Memphis

Weather
Logo
Serving This Community For 139 Years, Online Since 2001
 Front Page
 News
 People
 Sports
 Obituaries
 Editorials
 Classifieds
 Subscription
 Calendar
 Community Links
Search
 
Community Calendar
Entire Newspaper Online
Would you use a digital subscription, which would place a .pdf copy of every page of the newspaper on line?

Yes, but only if it was free with my subscription.
No
Yes, even if it meant a slight increase in the cost of my subscription.
Yes, I don't subscribe to the paper, but would subscribe to this online version.

July 22, 2004

What if?

by Chris Feeney

What if we could eat whatever we wanted and not gain any weight? There would be a whole lot of happy people as well as a lot of sad ones (particularly the millionaires that get rich off the fad diets that seem to pop up daily).

I guess Iím a bit confused. If they can come up with a sugar substitute thatís good for us, why canít scientists make us a diet Philly steak sandwich or a calorie-less chocolate pie? Better yet, how about some exercise in a can? I guess if it were easy weíd all be svelte and there would be no market for diet fads.

Iíll admit, Iíve tried a few of these get thin fast scams. I wouldnít consider myself a sucker. I subscribe to the idea that there is no such thing as a free lunch. Iíll never accept a get rich quick scheme, so how come I succumb to the slim-fast infomercials? Probably because eating is one of my favorite hobbies and Iím too lazy to exercise like I should.

Obviously Iím not the only one concerned with my weight. As a matter of fact the recent shift in federal policy dealing with obesity proves that the medical world is realizing the challenges of being overweight. While it wonít help people looking to drop a few pounds so they look better in their swimsuit, the transition in public policy will help people with extreme weight issues. This condition may now be considered a medical problem, qualifying it for Medicaid or other governmental aid to assist in curing the problem.

Government isnít the only one caught up in the diet craze. I never thought I would see the day when McDonaldís was catering to the health food industry. How about beerís being sold because they have less carbs? Guess theyíre trying to get away from the old beer-belly stereotype. Whatís next, diet doughnuts?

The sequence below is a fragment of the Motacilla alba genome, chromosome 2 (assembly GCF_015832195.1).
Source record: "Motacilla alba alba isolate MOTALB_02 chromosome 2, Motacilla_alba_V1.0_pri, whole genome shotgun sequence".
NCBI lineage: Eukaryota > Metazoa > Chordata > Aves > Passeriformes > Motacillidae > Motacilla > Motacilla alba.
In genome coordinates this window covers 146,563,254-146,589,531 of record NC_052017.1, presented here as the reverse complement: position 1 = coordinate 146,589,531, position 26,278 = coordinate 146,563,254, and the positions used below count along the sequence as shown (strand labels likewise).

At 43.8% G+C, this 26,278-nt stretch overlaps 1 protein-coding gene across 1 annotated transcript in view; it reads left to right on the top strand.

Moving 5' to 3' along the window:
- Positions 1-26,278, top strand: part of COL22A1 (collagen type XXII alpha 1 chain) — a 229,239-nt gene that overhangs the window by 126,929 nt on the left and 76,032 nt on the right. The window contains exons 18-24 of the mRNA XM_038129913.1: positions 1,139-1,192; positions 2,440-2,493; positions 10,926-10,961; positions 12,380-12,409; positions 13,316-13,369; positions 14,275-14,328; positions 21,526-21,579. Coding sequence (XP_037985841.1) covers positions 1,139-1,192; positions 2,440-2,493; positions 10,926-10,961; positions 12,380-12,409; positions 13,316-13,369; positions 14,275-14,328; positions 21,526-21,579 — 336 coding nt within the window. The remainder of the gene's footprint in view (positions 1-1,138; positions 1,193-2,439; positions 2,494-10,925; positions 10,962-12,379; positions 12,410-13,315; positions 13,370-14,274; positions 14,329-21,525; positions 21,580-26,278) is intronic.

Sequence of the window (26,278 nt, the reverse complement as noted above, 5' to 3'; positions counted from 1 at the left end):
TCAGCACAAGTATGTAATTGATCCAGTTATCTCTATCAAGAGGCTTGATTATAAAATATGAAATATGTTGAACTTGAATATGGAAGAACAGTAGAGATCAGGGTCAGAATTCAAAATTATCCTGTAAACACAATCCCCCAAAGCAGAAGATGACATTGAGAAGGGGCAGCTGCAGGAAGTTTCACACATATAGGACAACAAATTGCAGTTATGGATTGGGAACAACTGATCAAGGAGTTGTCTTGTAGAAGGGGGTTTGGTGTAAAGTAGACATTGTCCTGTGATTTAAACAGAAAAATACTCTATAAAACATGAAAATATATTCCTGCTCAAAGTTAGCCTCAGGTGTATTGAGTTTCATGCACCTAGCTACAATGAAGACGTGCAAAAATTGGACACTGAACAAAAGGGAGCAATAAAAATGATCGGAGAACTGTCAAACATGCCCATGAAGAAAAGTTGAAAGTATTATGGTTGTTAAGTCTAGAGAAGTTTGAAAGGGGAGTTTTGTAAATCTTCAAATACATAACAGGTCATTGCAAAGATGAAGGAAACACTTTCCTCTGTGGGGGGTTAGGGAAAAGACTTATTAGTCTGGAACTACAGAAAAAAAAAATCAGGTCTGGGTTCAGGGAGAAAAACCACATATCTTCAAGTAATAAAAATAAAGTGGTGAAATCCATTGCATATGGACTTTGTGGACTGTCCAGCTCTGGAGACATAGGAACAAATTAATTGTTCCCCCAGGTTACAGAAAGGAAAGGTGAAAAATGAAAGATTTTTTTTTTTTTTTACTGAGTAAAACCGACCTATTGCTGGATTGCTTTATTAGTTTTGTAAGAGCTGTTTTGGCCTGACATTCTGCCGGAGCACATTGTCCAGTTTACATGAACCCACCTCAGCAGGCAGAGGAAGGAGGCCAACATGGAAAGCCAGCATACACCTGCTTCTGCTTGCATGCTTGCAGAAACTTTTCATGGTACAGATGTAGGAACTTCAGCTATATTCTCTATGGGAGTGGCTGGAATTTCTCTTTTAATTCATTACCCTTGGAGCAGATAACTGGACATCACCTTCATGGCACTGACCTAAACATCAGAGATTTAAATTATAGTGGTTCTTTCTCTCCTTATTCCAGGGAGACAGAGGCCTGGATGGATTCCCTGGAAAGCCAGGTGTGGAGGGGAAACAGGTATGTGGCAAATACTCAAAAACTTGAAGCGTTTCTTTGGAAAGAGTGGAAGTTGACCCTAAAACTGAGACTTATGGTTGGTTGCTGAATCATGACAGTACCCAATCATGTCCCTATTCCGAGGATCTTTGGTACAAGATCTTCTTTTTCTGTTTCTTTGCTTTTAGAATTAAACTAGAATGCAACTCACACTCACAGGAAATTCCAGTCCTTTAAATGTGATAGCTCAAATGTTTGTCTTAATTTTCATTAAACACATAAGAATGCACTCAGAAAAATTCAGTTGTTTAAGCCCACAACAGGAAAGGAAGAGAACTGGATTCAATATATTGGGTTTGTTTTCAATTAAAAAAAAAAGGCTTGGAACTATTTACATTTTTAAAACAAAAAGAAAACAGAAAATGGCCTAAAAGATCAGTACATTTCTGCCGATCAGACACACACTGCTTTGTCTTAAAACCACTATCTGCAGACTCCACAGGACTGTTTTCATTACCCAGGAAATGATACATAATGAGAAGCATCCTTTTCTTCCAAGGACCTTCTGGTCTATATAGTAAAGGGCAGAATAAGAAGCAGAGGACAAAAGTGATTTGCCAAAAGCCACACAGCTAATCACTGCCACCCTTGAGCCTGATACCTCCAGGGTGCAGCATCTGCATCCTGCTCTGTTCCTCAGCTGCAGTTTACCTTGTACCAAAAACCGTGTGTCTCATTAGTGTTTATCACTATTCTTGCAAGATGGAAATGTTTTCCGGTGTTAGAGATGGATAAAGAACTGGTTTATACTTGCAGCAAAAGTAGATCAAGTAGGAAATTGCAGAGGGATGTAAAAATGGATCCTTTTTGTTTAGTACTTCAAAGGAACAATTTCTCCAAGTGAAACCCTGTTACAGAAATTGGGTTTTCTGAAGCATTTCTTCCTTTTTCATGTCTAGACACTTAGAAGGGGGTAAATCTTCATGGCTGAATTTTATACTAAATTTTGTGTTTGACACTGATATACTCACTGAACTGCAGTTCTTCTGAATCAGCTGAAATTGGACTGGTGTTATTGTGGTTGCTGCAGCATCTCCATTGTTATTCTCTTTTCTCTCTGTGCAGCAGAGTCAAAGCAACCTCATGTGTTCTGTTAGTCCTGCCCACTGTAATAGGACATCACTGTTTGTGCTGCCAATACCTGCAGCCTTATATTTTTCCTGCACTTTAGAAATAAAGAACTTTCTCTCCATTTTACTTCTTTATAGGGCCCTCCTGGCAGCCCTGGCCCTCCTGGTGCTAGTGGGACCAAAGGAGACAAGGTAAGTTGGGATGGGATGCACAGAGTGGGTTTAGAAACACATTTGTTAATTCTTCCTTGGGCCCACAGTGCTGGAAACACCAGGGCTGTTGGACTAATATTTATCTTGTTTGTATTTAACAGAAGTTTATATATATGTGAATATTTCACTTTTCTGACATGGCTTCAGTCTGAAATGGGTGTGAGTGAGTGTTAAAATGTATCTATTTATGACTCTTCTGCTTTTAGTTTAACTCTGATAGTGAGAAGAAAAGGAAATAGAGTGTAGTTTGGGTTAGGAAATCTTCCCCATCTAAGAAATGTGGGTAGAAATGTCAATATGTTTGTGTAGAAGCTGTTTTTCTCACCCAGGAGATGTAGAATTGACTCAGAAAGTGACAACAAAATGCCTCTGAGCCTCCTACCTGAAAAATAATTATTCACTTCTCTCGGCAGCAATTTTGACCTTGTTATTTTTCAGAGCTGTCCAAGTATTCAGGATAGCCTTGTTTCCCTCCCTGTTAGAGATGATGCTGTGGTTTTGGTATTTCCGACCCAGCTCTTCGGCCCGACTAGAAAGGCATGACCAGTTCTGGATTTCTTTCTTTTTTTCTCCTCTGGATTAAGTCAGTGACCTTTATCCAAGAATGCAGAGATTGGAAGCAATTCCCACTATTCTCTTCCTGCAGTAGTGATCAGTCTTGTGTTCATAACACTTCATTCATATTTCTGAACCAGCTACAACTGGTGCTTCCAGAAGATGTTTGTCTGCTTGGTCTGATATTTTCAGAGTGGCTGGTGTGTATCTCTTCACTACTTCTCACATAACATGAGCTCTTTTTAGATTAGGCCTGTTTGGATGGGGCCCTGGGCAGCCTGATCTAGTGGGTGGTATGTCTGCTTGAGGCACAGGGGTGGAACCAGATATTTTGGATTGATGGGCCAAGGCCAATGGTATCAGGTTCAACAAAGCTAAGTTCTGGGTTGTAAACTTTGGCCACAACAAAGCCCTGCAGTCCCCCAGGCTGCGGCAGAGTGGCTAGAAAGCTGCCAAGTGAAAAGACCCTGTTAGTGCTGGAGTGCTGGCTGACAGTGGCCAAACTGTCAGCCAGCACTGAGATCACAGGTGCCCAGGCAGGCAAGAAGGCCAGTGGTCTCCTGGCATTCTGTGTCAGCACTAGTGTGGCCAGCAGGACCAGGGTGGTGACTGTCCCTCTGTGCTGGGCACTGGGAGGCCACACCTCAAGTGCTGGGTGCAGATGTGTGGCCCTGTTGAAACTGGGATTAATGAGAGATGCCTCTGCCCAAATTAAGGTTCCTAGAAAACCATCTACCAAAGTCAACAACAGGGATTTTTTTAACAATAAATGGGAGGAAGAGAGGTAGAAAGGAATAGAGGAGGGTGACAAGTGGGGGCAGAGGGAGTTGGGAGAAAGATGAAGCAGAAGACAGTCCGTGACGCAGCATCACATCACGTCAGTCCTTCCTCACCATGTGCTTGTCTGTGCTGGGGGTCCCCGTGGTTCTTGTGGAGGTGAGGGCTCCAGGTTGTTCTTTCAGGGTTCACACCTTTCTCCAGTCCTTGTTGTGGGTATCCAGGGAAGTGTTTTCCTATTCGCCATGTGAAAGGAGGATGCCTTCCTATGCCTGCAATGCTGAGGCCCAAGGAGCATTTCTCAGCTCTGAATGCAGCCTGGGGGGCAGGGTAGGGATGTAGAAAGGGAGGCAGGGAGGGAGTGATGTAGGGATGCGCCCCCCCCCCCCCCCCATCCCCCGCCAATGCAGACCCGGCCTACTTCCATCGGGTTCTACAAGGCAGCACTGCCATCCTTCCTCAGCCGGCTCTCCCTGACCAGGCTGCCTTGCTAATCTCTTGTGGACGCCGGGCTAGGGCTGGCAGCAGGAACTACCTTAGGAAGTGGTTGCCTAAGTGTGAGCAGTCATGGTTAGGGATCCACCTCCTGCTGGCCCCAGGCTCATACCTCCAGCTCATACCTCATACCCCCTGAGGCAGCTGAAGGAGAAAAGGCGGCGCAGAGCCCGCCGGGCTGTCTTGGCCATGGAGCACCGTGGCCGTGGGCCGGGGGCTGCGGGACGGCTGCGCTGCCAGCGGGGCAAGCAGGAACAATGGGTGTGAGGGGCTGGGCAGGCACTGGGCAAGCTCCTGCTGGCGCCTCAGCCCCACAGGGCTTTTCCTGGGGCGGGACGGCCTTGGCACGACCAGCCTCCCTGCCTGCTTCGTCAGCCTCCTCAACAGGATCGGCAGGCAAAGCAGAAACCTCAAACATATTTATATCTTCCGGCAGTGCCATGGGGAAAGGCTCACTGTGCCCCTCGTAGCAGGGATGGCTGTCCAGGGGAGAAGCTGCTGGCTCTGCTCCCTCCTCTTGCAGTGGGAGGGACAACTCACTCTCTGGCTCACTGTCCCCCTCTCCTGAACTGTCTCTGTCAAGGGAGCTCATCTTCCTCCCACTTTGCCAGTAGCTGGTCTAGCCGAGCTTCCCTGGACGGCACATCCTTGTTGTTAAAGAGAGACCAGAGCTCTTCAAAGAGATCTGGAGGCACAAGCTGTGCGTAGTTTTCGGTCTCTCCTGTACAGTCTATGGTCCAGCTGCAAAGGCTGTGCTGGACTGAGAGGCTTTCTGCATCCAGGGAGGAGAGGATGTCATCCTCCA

Of course doughnuts are off limits for all you converts of the Atkins Diet or its relatives, the South Beach diet or the Zone. These are the low-carbohydrate plans that are amazingly popular right now.

Granted I can understand the lure. Unlike most diets, you still get to eat some attractive meals. Never before have we been able to say ďpass me more steak, Iím on a diet.Ē Unfortunately no carbs, means no breads, no fruits, no pastas and no potatoes. So while we can have our meat, we canít have our cake and eat it too.

Still, it is hard to argue with the success Atkins and the carb-fad have witnessed. That is unless you look at a recent study released by the Mayo Clinic (www.mayoclinic.com) which reveals that the traditional diet of a variety of more healthy foods, combined with moderate exercise are still the best ways to lose weight. The study shows that dieters will lose more weight, more quickly with the no-carb diet, but that stats even out over an extended period of time.

Iím no doctor, and obviously you can tell by looking at me Iím no dietician or exercise guru. So I guess the best diet, basically boils down to what you prefer to give up? If you like meat and can live with out the carbs, go for it. If you prefer a bigger variety of menu items, stick to the traditional calorie counting diet. Either way, in order to truly shed the pounds, we have to eat better and get off the couch more often. Donít look for me in any new bathing suit anytime too soon, as my will power has been sapped by the remote control and those new honey-wheat pretzels. Maybe Iíll create a new pill that lets us be happy the way we are.


Copyright © 2001
Memphis Democrat
121 South Main Street
Memphis MO 63555
Phone: 660-465-7016 -- Email: memdemoc@nemr.net